Sunday, December 13, 2015

Outrage After Trump's Anti-Muslim Statements

On December 7th, Donald Trump called for banning Muslims from entering the U.S. during a speech in South Carolina. His statement has triggered outrage at home and abroad, and rightfully so. Republicans, Democrats, world leaders, and aid providers have rejected Trump's anti-Muslim rhetoric as bigoted, divisive, and dangerous.

First, many presidential candidates, including Bernie Sanders, Hillary Clinton, Marco Rubio, and Jeb Bush, took to social media to denounce Trump's plan.

Republican presidential candidate and Texas Senator Ted Cruz was lukewarm in his response. According to the Washington Post, Cruz admitted during a press conference that he disagreed with Trump's proposal, but stopped short of criticizing Trump. Cruz instead offered his own proposals for stemming the flow of refugees into the U.S., including the option for governors to decline admission to refugees and a three-tear moratorium on refugees fleeing countries where ISIS is active.

According to the New York Times, Speaker of the House Paul Ryan was swift in his condemnation. During a news conference on December 8th, Ryan denounced Trump, arguing that his anti-Muslim statements do not represent conservatism or America.
"Freedom of religion is a fundamental Constitutional principle. It's a founding principle of this country. Normally, I do not comment on what's going on in the presidential election. I will take an exception today. This is not conservatism. What was proposed yesterday is not what this party stands for, and more importantly, it's not what this country stand for."
High ranking U.S. officials quickly blasted Trump's anti-Muslim comments. Vice President Joe Biden warned that "what he’s preaching is a very, very dangerous brew for America," according to Bloomberg. Homeland Security Secretary Jeh Johnson told MSNBC that Trump's proposal was "irresponsible", "probably illegal", and "contrary to our national security efforts", according to Reuters.

During the New York Times Energy for Tomorrow Event in Paris, Secretary of State John Kerry criticized Trump for conflating Islamic extremists and upright Muslims. Trump's comments run counter to the spirit of the Constitution, Kerry asserted. (Hat tip to Bloomberg.)
"...ISIL/Daesh is not Islam, and there are courageous Muslims around the world, in the Middle East, elsewhere, standing up to it. There are people fighting ISIL. And we cannot succumb to plunking everybody in the world into one pot. I mean, that is not America. That is not our Constitution. And we, in our policies, have a policy of nondiscrimination and a policy of religious tolerance.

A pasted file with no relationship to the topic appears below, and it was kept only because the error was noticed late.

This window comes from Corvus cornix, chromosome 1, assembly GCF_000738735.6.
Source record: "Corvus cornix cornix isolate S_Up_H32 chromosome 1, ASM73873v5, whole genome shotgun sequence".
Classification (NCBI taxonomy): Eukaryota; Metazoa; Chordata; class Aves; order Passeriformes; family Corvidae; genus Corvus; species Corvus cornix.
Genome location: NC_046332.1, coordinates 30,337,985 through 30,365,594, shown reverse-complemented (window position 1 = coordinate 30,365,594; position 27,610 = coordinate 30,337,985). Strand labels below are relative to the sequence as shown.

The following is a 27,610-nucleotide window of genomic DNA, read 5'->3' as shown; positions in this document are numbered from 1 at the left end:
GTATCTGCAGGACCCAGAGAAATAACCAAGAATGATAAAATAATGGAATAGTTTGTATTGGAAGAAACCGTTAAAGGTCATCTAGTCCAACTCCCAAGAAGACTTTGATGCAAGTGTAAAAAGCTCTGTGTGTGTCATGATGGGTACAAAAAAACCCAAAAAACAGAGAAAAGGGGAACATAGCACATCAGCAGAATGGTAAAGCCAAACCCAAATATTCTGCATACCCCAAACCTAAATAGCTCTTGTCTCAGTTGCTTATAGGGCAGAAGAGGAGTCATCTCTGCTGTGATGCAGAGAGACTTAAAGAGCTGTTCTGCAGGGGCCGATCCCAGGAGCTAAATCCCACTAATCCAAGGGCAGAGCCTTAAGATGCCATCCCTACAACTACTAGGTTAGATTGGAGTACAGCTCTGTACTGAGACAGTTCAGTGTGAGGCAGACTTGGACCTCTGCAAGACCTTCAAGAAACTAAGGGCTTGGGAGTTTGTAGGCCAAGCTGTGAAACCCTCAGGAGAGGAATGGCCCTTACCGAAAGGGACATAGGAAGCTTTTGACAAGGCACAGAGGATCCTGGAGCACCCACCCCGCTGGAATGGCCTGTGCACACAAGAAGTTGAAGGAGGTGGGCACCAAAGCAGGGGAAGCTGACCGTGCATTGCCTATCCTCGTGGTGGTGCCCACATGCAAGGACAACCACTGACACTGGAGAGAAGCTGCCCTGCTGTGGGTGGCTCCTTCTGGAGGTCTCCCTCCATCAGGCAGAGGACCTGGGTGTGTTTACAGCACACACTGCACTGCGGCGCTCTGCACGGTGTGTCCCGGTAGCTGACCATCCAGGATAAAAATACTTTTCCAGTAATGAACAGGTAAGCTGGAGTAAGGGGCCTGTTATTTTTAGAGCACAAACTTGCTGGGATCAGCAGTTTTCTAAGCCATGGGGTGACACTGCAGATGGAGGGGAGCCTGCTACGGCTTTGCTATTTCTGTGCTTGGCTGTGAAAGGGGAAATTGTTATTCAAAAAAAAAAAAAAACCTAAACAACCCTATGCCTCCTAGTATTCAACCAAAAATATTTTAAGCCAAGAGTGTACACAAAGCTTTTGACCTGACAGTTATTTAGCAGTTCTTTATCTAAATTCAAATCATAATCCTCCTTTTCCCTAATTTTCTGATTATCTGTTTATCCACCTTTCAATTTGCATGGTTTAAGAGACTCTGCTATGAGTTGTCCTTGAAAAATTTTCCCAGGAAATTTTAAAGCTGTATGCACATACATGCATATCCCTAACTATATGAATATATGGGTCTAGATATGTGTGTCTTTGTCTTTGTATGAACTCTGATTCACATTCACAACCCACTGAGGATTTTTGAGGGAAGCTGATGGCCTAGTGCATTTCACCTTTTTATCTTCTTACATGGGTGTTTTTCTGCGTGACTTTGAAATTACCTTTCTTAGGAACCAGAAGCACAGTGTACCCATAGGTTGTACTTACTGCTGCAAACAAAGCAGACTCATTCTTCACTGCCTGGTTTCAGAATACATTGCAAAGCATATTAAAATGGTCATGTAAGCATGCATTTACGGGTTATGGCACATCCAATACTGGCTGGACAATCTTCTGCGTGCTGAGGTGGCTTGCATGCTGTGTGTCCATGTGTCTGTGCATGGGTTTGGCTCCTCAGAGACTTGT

And frankly, what Mr. Trump has said runs contrary to all of that and makes our job of reaching out to people and sharing the real America just that much more complicated and that much more difficult. And that’s about as diplomatic as I can put it."
During a December 8th White House press briefing, press secretary Josh Earnest argued that Trump's statement "disqualifies him from serving as president". Earnest also blasted other Republican candidates for not ostracizing Trump. (Hat tip to Al Jazeera America.)
"Now, I know that each of the Republican candidates has already taken an oath pledging to support Donald Trump for president of the United States if he wins the nomination.  But the fact is the first thing a president does when he or she takes the oath of office is to swear an oath to preserve, protect and defend the Constitution of the United States.  And the fact is that what Donald Trump said yesterday disqualifies him from serving as president.  And for Republican candidates for president to stand by their pledge to support Mr. Trump, that in and of itself is disqualifying."
Trump's alarming proposal has not rattled his supporters, judging from polling numbers. According to a Reuters/Ipsos poll, Trump remains ahead of other Republican candidates as of December 11th, with 35% of Republican respondents supporting him. Even more disturbing is the fact that almost two-thirds of Republican respondents did not find his remarks offensive. (More here and here.) If Trump's blatantly unconstitutional and unethical proposal wasn't enough to alienate most Republican voters, what does that say about our electorate?

Hateful rhetoric shouldn't be part of American politics. If Trump stays in the presidential race, however, we can expect more xenophobic language as the 2016 election draws closer. We must also condemn such language at every opportunity.

To read additional commentary, visit the following links.

Politico: Trump plan pushes Muslim Republicans toward exit

Think Progress: Republican Muslim Leader Asks Donald Trump To Attend Worship Service With Her 

Huffington Post: Prominent Muslims React To Trump's Islamophobic Border Plan


  1. A definition of satire is taking a perceived wrong to its logical extreme. Trump has done and is doing this with the GOP platform, except he's not trying to highlight the wrongs of his party by exaggerating them. He's serious … and the current frontrunner. It's beyond surreal.

    1. Agi Tater -- American politics are getting scarier and weirder. I never dreamed someone as extreme as Trump could get this far.


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